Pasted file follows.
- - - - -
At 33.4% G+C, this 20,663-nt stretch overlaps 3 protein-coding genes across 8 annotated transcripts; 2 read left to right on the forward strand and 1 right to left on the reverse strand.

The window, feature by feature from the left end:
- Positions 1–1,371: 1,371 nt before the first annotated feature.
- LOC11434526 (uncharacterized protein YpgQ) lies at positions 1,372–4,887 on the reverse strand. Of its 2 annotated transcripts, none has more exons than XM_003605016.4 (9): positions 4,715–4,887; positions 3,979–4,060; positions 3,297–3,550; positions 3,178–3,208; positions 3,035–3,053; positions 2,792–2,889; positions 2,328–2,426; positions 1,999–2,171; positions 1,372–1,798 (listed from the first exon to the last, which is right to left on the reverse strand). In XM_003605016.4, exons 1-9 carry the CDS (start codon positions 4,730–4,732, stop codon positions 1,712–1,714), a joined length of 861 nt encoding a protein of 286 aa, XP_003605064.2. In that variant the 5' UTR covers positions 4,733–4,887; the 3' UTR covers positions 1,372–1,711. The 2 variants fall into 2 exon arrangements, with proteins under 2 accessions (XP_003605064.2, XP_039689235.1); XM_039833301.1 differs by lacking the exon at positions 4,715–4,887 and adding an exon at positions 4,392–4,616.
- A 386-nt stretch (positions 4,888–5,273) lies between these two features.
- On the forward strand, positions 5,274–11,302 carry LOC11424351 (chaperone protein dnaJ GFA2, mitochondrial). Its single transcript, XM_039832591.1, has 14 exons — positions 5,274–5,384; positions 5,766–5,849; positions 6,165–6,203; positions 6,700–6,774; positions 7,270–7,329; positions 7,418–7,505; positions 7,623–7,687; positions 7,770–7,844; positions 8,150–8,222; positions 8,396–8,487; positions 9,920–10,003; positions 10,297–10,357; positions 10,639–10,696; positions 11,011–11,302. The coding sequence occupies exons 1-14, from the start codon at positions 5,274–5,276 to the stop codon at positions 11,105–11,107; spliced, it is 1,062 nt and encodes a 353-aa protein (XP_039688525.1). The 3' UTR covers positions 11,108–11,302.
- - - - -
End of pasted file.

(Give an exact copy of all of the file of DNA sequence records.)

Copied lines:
At 33.4% G+C, this 20,663-nt stretch overlaps 3 protein-coding genes across 8 annotated transcripts; 2 read left to right on the forward strand and 1 right to left on the reverse strand.

The window, feature by feature from the left end:
- Positions 1–1,371: 1,371 nt before the first annotated feature.
- LOC11434526 (uncharacterized protein YpgQ) lies at positions 1,372–4,887 on the reverse strand. Of its 2 annotated transcripts, none has more exons than XM_003605016.4 (9): positions 4,715–4,887; positions 3,979–4,060; positions 3,297–3,550; positions 3,178–3,208; positions 3,035–3,053; positions 2,792–2,889; positions 2,328–2,426; positions 1,999–2,171; positions 1,372–1,798 (listed from the first exon to the last, which is right to left on the reverse strand). In XM_003605016.4, exons 1-9 carry the CDS (start codon positions 4,730–4,732, stop codon positions 1,712–1,714), a joined length of 861 nt encoding a protein of 286 aa, XP_003605064.2. In that variant the 5' UTR covers positions 4,733–4,887; the 3' UTR covers positions 1,372–1,711. The 2 variants fall into 2 exon arrangements, with proteins under 2 accessions (XP_003605064.2, XP_039689235.1); XM_039833301.1 differs by lacking the exon at positions 4,715–4,887 and adding an exon at positions 4,392–4,616.
- A 386-nt stretch (positions 4,888–5,273) lies between these two features.
- On the forward strand, positions 5,274–11,302 carry LOC11424351 (chaperone protein dnaJ GFA2, mitochondrial). Its single transcript, XM_039832591.1, has 14 exons — positions 5,274–5,384; positions 5,766–5,849; positions 6,165–6,203; positions 6,700–6,774; positions 7,270–7,329; positions 7,418–7,505; positions 7,623–7,687; positions 7,770–7,844; positions 8,150–8,222; positions 8,396–8,487; positions 9,920–10,003; positions 10,297–10,357; positions 10,639–10,696; positions 11,011–11,302. The coding sequence occupies exons 1-14, from the start codon at positions 5,274–5,276 to the stop codon at positions 11,105–11,107; spliced, it is 1,062 nt and encodes a 353-aa protein (XP_039688525.1). The 3' UTR covers positions 11,108–11,302.